Playing is fun. At least that is what parents think when we see our kids amongst piles of Legos and Littlest Pet Shop pets. Play is also something adults cease doing at some obscure point in time, replaced with responsibility, obligation and work. Of course, these things are necessary and appropriate to be functioning members of society past a certain age, but when we no longer desire to explore our worlds through our own imaginations, we no longer understand the delicate nature of play that is actually hard work. Assigning life and energy to objects, running wild through trees with best friends on a nonexistent adventure that ends the minute we get hungry or tired or bored, or taking the role of a puppy, a baby, a super hero or villain on the make to rule the world, is all very hard work that just happens to be fun. In reality, it is children’s job to play. Play allows children to explore thoughts, feelings and experiences they encounter every day and incorporate them into a framework of understanding and mastery.
As a marriage and family therapist who has done play therapy and family play therapy for many years, I have seen children work through very complex, confusing and even traumatic life events with a sand table and plastic figurines. Kids conquer fears, gain confidence and test the limits of their own strengths and skills in a safe and comfortable space through play. It is amazing to witness. But it is even more incredible to be invited in.
Of course, it is OK if you loathe sitting on the floor with Barbie Dolls and monster trucks. Sometimes for adults, play really can feel like work! Even as someone who has played with kids for a living doing Play Therapy, I often find it difficult to play tag or hide ‘n seek with my kids for more than a few rounds before I am exhausted and bored from running in circles looking under the couch 18 times! But they keep asking. They keep inviting me in. So, I keep joining them. I use these three tips and tricks to truly enjoy playing with my children while joining them in discovering and mastering their worlds. You can too.
- They are in charge. We often want to direct the story to make sure Barbie and her friends are all being nice, or the colors in the Play-Doh rainbow are all even and don’t mix. I know I am particular about those Magnatiles and how to build the biggest tower. But none of that matters when you are playing with your kid. Let them take the lead, then hang back and see what they can do. You might be surprised at how much more you enjoy just being with them and watching them learn through play.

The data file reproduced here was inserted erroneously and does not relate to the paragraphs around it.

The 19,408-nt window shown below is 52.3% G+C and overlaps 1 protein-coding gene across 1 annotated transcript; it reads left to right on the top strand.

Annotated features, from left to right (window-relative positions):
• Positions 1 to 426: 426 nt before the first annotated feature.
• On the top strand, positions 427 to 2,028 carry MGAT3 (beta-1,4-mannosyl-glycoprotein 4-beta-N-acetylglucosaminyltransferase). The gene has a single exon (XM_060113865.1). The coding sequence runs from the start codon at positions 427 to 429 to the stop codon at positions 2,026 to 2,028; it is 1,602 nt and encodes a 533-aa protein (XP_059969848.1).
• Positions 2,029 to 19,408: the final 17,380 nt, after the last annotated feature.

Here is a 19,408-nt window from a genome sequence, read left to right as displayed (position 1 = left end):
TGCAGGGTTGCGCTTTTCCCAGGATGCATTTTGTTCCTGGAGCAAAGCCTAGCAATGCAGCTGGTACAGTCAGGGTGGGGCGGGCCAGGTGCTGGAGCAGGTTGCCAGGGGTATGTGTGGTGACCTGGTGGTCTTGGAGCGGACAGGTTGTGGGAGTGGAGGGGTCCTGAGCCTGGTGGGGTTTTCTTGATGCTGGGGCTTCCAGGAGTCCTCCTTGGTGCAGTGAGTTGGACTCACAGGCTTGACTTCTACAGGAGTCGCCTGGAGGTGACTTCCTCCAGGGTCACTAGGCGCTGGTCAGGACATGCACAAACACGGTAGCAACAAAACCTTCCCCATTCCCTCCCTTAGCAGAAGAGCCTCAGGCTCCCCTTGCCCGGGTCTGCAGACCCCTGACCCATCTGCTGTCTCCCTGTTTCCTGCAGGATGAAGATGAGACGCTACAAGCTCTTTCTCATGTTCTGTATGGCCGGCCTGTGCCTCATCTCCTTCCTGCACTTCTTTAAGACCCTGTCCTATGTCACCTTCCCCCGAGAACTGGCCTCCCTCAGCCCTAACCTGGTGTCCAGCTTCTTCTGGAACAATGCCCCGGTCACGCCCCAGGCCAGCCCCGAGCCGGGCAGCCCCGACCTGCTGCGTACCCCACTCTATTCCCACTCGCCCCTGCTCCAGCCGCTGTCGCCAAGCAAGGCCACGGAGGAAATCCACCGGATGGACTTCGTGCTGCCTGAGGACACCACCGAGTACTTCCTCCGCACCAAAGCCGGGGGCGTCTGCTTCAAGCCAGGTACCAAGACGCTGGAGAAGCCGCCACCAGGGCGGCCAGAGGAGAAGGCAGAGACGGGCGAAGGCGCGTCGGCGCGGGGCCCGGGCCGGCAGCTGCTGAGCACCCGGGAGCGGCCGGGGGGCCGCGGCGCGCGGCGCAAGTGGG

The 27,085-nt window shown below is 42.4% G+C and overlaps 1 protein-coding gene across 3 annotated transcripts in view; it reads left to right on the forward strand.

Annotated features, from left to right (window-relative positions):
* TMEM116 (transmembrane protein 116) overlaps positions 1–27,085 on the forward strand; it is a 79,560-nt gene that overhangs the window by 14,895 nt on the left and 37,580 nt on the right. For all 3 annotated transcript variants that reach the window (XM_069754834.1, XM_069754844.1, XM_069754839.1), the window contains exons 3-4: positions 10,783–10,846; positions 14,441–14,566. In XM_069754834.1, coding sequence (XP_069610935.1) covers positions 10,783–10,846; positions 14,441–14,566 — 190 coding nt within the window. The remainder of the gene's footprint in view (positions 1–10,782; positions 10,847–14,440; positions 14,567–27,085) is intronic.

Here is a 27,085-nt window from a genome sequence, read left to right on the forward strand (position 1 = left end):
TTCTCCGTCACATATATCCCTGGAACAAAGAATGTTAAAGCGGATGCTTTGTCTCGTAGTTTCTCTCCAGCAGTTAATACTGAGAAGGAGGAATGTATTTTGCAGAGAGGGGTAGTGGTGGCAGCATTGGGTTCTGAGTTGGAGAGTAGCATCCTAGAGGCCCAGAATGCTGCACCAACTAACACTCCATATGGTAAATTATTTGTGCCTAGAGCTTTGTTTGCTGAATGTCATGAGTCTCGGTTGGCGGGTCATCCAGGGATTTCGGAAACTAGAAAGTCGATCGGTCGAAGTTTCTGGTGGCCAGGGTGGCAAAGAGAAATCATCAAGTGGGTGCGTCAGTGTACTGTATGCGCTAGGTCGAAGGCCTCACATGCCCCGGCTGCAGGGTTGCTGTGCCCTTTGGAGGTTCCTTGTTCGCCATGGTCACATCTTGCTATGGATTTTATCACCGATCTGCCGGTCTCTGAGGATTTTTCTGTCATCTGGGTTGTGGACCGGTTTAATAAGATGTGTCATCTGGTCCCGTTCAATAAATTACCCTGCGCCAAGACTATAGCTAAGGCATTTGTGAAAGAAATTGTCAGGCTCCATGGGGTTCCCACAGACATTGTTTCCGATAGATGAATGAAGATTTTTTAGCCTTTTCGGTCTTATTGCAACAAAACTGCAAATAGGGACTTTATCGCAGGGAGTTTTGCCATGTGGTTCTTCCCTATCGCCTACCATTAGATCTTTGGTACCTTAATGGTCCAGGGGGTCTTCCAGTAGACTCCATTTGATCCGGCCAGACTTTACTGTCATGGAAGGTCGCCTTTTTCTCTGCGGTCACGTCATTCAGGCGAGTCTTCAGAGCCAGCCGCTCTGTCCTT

- You don’t have to add anything extra. Play inherently is fun. That is why kids do it. You don’t have to be creative or exciting or come up with extravagant ideas or expensive toys. Kids are surprisingly good at knowing what they enjoy and seeking it out. Be present, and (here is the key) be quiet. Kids don’t want to answer your questions or worry about making you feel good about playing with them. They want to explore with you. Close your mouth and open your eyes. Do what they do. If your five year old starts crashing trucks, crash some trucks! Watch your kids face light up as they realize you are not correcting them or telling them how to do it. They will be thrilled!
- Set limits around timing, not around themes, mess or toys. Playing with your child doesn’t have to take up the whole afternoon. No one is making you embark on a daylong journey of make-believe. It is perfectly OK to tell your child that you can play for 15 minutes and set a timer, just make sure you are engaged with them the whole 15 minutes and not checking your text messages or watching a TV show out of the corner of your eye. Kids know when you are with them, or not. Let go of your need to pick up during play. Small distractions can disrupt the flow of play and your attention, along with the connection you are creating with your child. The theme is important to the child also, they are working on what they know and what they are thinking about. Explore it with them, again avoiding your desire to ask questions. Their world will unfold before you and it will be a beautiful thing.
Every child wants their parents to play with them. If your kid has stopped asking you, try asking them if you can join in and see what they say. I’m certain you will love the hard work just as much as they do!
Krissy Dieruf is a licensed marriage and family therapist and has always loved working with kids, especially the ones with crazy hair and a rebellious streak. She often finds herself singing and dancing around the house and tries not to embarrass her three children too much.